Moonlight on Monterey Bay: A Loveswept Classic Romance

Moonlight on Monterey Bay: A Loveswept Classic Romance

by Sally Goldenbaum

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In this stirring and sparkling romance by Sally Goldenbaum, a wealthy divorcé and his interior decorator meet for business—which quickly turns to pleasure.
Sam Eastland longs for an oasis. After a messy and very public divorce, the Silicon Valley millionaire just wants a seaside house on California’s Monterey Bay where he can escape his high-pressure world. But the new interior decorator is an unwanted distraction—and a tantalizingly lovely one, at that. Madeline Ames talks about reading the home’s energies and other nonsense, but Sam is paying more attention to her lithe body and eclectic beauty. Yet when he tries to make his interests clear, Maddie rebuffs him—and Sam realizes, for the first time in a long time, that he actually cares.
For Maddie Ames, the Eastland house job is essential. She aims to make a soothing interior for a man who seems highly in need of some relaxation. But after just one encounter with the astonishingly handsome Sam Eastland, Maddie realizes that she might be the one who needs to unwind. A fling with Sam Eastland is not part of her plan. But no amount of denying will make the hot bolt of attraction go away.
Includes a special message from the editor, as well as excerpts from these Loveswept titles: Back to You, Morgan’s Woman, and A Case for Romance.

Product Details

ISBN-13: 9780307799029
Publisher: Random House Publishing Group
Publication date: 06/11/2012
Sold by: Random House
Format: NOOK Book
Pages: 240
Sales rank: 320,156
File size: 3 MB

About the Author

Sally Goldenbaum has written four romance novels for the Loveswept imprint and numerous other books over the years. While she may no longer be writing romance novels, Goldenbaum continues to delight her fans with the Seaside Knitters Mystery series, which is set in Cape Ann, Massachusetts.

Read an Excerpt

A ribbon, deep green and nearly as rich and vivid as her eyes, bound her floppy velvet hat. The hat was soft and well-worn, the kind discovered in thrift shops beneath piles of musty-smelling blouses or pants.
On Maddie Ames the eccentric hat was at home, looking as if she had come into the world with it pressing down on her thick black hair.
Her boss, Joseph Carter, a dear, elderly man, sat behind the scratched wooden desk in the offices of Ocean Interiors and watched her, the pleasure of her presence indicated by the smile on his lined face.
“Joseph, are you listening to me?” Maddie asked.
“Of course, Maddie, don’t I always listen to you?”
“Hardly ever,” she said, then added, “If anyone calls, I’ll be at the Eastland place the rest of the day.”
“I am now the lady’s secretary!”
Maddie laughed. “Things could be worse. You could be me instead of the boss. You could be the one trying to satisfy tastes that sometimes match those of banana slugs.”
Joseph smiled and picked up his chewed cigar. “Bless you, Madeline. I don’t know what I would do without you.” The words were sincere. His wife, Sadie, had loved her small interior-design business and wouldn’t have given it up for anything. When it had begun to turn a nice profit, she had encouraged Joseph to retire and do what he most enjoyed: puttering around the house and playing golf. Sadie was delighted her earning power made it possible to free her husband from his teaching duties at the university that had started with such enthusiasm some thirty years before and grown more frustrating and onerous with each passing semester in the last ten years. Joseph had been a happy retired professor, and Sadie a busy interior decorator, and all was right with their world … until one bright California morning the year before when Sadie, feeling unusually tired, set down her teacup in their sunny kitchen and died of heart failure.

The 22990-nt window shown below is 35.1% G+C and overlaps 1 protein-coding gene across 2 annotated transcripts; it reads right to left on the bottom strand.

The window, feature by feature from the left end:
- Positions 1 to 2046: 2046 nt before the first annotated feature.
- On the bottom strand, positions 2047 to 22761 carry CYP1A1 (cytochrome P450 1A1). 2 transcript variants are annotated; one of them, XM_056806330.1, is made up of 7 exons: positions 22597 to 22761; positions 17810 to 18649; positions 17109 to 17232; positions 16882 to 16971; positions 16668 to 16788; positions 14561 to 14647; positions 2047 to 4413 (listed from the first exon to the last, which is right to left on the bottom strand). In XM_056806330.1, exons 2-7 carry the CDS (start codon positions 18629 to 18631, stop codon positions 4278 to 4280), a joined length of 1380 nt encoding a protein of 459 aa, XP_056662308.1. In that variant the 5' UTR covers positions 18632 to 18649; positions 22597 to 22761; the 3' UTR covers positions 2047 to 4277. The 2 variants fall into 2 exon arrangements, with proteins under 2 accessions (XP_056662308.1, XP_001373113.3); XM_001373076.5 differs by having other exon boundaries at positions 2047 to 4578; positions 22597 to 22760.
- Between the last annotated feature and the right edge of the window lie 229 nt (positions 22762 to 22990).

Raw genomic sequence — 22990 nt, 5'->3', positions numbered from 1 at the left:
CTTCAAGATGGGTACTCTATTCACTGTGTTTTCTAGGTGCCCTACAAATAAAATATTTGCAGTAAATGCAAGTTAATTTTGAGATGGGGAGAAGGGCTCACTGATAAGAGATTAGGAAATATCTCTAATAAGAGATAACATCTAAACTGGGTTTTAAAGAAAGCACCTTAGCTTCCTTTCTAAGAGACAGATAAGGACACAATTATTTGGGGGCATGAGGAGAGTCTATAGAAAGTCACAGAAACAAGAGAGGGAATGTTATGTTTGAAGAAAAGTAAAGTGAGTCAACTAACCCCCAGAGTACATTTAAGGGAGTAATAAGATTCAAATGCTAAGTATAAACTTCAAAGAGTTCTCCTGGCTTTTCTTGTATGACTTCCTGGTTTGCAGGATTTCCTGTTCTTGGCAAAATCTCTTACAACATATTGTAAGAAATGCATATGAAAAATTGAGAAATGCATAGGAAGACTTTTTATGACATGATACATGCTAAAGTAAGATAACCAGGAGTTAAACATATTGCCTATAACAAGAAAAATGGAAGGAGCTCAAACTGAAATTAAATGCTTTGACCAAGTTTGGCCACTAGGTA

Now Joseph was in charge of Ocean Interiors, trying to keep it going and even build up the business, if possible, so he could sell it in a year or two and finally retire in comfort.
“So tell me the truth, Joseph,” Maddie said now, touching his shoulder. “What’s the catch to all this? Why were we invited to bid on the Eastland house?”
“Because we are good at what we do, Madeline.”
“Sure, I know that, you know that, but a big gun from San Jose can’t know that. The Eastlands can afford the best, Joseph.”
“And that’s exactly what they’re getting.”
Maddie allowed herself to smile. “You’re hopeless.”
“And you’re the one with eternal faith. Don’t let it fail you now, Maddie.”
“You’re right as usual. Okay, I’ll give it my all.” She hugged him, then glanced at her watch. “I need daylight to get all the measuring done over there, so I’d better scoot.” She blew him a kiss from across the room and sailed out the door, her fast walk turning into a trot as she hit the sidewalk and headed for her ancient VW Bug, hoping against hope it would start this time.
The Eastland house was on the southern edge of Santa Cruz, a resort town on Monterey Bay. It stood on a rise surrounded by a lawn that ended on three sides in dense stands of fragrant conifers, Monterey pine, and cypresses. The two-story house commanded a breathtaking view of the water from huge windows and a terrace. The location was one of the finest in Santa Cruz County. A half-million-dollar view, Joseph had said.
Maddie stood on the circular driveway and shielded her eyes against the sun. Joseph’s estimate was far too conservative, she decided. The place was a showcase.
Excitement surged through her. If they got this job, Joseph would be set. It was a full house job, top to bottom, the woman who called her from San Jose had said. Maddie glanced at the carved wooden sign that read EAST OF THE OCEAN, then walked on past it as if she entered exclusive beach homes every day. She found the key beneath a giant empty pot, imagined it full of brilliant red geraniums, and hurried on inside.